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19-10-2012
My Experience and Understanding of Adventure-based Counselling

Instructor: Lau Yau Kuen
19-10-2012
My Experience and Understanding of Adventure-based Counselling

Instructor: Lau Yau Kuen

According to Neill (2004), ‘Adventure therapy is the use of adventure-based activities and/or adventure-based theory to provide people with emotional and/or behavioral problems with experiences which lead to positive change in their lives.’ Adventure therapy is also “programming aimed at changing [specified] dysfunctional behavior patterns, using adventure experiences as forms of habilitation and rehabilitation” (Priest & Grass, 2005). The underlying philosophy of adventure-based counseling (ABC) is experiential education and it stresses on one’s personal improvement through full value contract, adventure wave and challenge by choice (Schoel, Prouty & Radcliffe, 1988). After several lectures, different skills were explained and even applied on ourselves. In this essay, these theories and experience will be discussed.

Adventure-based counseling is part of the means of experiential learning. Educational psychologists usually define learning as “a change in the individual caused by experience” (Slavin, 1986, p.104). Through various experiences, people can learn from them and gain personal growth. Kolb (1984) suggested an experiential learning cycle, pointing out four essential elements of experiential learning, which are experience, review, conclusion and planning. Applying to Adventure-based counseling, experience means some challenging activities for groups or individuals. Review means encouraging individuals to reflect, describe, communicate and learn from the experience. Conclusion means concluding past and present experiences and planning means applying new learning in the future.

There are several learning theories explaining how experiences can lead to learning, which means behavioral changes or cognitive developments. Operant conditioning proposed by Skinner states that successes, praise, positive feedbacks or rewards can act as positive reinforcers so that the subjects would be reinforced to act the same way again. Similarly, failures, punishments or negative comments would act as negative reinforcers which deter the subjects to act again (Skinner, 1968). In adventure-based counseling, participants would face some challenges and act. Some actions would lead to positive results, which would further reinforce participants to act in the same way when they face similar situations again. Some actions lead to negative results, which make them aware and change their behaviors next time. This can be applied also to changing of personalities and problem-solving skills. Undesirable personalities will be discouraged by failures or negative feedbacks while desirable personalities will be reinforced.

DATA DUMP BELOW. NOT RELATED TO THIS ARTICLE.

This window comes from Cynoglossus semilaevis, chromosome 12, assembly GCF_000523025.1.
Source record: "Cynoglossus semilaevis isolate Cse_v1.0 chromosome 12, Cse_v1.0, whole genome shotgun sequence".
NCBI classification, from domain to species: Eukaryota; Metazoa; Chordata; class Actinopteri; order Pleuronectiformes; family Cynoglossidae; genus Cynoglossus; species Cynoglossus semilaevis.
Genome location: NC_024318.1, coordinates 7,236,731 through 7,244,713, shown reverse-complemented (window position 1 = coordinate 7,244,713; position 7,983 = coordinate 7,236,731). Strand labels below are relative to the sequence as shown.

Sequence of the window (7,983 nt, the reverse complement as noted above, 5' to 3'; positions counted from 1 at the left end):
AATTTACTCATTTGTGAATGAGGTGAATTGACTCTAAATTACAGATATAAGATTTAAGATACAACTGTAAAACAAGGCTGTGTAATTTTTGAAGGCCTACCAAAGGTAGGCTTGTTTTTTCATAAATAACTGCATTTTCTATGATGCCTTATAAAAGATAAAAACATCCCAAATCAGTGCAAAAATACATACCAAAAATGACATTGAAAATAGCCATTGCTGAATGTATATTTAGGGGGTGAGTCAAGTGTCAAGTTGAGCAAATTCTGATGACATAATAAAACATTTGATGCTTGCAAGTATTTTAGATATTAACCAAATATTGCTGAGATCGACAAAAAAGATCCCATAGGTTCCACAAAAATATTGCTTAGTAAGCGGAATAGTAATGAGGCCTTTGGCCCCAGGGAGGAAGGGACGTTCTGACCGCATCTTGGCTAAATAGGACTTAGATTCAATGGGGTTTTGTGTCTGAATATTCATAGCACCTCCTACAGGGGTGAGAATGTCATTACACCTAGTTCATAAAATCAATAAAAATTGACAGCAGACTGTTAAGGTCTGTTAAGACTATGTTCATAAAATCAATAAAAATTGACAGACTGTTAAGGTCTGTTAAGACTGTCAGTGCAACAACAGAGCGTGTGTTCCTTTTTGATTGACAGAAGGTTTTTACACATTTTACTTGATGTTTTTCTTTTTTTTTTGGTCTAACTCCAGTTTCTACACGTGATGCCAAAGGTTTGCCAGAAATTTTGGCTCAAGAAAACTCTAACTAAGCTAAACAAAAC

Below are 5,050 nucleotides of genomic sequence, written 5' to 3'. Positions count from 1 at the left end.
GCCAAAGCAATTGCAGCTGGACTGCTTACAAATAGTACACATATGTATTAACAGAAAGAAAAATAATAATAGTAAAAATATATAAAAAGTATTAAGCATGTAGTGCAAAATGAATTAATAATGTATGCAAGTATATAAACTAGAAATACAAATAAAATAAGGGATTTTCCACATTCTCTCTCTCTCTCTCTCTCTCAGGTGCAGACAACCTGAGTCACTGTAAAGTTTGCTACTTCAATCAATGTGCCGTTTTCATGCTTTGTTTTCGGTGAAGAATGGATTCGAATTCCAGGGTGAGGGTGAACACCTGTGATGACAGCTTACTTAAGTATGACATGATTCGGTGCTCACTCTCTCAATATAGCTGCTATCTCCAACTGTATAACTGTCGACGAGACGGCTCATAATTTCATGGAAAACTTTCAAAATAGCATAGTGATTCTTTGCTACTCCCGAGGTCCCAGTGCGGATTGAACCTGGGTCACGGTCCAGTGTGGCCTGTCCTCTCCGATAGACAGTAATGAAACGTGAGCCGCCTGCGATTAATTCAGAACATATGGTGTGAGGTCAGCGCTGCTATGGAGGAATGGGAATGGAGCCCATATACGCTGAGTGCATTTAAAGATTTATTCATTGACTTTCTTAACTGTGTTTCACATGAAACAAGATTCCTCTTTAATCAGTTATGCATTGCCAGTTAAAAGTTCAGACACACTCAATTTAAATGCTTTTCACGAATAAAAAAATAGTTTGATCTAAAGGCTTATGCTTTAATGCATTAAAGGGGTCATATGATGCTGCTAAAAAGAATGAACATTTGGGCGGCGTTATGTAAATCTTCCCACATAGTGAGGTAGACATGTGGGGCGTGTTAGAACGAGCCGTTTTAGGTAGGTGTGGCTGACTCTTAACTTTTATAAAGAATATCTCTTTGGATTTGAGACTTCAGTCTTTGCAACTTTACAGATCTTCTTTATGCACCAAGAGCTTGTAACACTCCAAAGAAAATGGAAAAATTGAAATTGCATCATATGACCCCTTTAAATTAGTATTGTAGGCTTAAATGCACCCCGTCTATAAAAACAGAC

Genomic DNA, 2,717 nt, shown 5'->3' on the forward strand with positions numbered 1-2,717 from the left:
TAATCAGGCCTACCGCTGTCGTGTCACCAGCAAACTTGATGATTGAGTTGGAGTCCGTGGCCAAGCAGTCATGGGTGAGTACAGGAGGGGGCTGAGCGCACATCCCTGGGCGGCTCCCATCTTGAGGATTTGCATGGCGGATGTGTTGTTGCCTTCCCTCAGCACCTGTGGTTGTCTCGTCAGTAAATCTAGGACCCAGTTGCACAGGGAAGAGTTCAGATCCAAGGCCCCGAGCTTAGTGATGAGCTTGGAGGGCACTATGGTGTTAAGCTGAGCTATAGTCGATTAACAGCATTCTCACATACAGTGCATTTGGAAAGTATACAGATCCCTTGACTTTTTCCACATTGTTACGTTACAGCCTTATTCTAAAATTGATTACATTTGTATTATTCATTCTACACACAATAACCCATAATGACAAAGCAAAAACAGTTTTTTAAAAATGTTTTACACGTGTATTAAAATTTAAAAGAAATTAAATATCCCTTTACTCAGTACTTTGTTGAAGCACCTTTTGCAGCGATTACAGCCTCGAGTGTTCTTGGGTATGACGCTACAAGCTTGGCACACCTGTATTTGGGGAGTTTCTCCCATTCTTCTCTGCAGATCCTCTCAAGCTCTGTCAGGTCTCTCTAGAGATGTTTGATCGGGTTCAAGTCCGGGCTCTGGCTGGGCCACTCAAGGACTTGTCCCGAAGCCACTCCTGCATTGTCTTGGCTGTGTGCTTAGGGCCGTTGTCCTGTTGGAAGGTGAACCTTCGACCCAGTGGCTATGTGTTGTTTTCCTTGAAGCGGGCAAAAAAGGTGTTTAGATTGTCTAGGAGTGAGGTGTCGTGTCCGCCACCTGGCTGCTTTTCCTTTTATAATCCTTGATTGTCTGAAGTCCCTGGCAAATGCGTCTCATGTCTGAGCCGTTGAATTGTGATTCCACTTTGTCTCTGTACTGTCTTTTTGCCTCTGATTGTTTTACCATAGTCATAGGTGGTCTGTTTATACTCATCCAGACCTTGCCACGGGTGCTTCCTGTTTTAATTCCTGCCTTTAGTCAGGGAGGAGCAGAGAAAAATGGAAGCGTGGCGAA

Bandura suggested social learning theory that people can learn through observational learning and modeling (Bandura, 1986). Through observational learning, people would imitate others’ behaviors and learn from others’ successes or failures. In adventure-based counseling, when participants face the challenges individually, they would imitate what other participants do, or take others’ successes and failures in dealing with the challenges as example. So when they face the challenges, participants would improve along the sequence. When encountering group challenges, participants would imitate the socially desirable behaviors of their group mates or remind themselves not to behave socially undesirably after observing their group mates’ failures. This can enhance participants’ social skills.

In cognitive aspect, James Coleman (1977) differentiates between the information assimilation process of the regular classroom and the experiential learning process. In traditional classrooms, knowledge is taught to students through direct instruction and they simply memorize the knowledge. Through information assimilation,...
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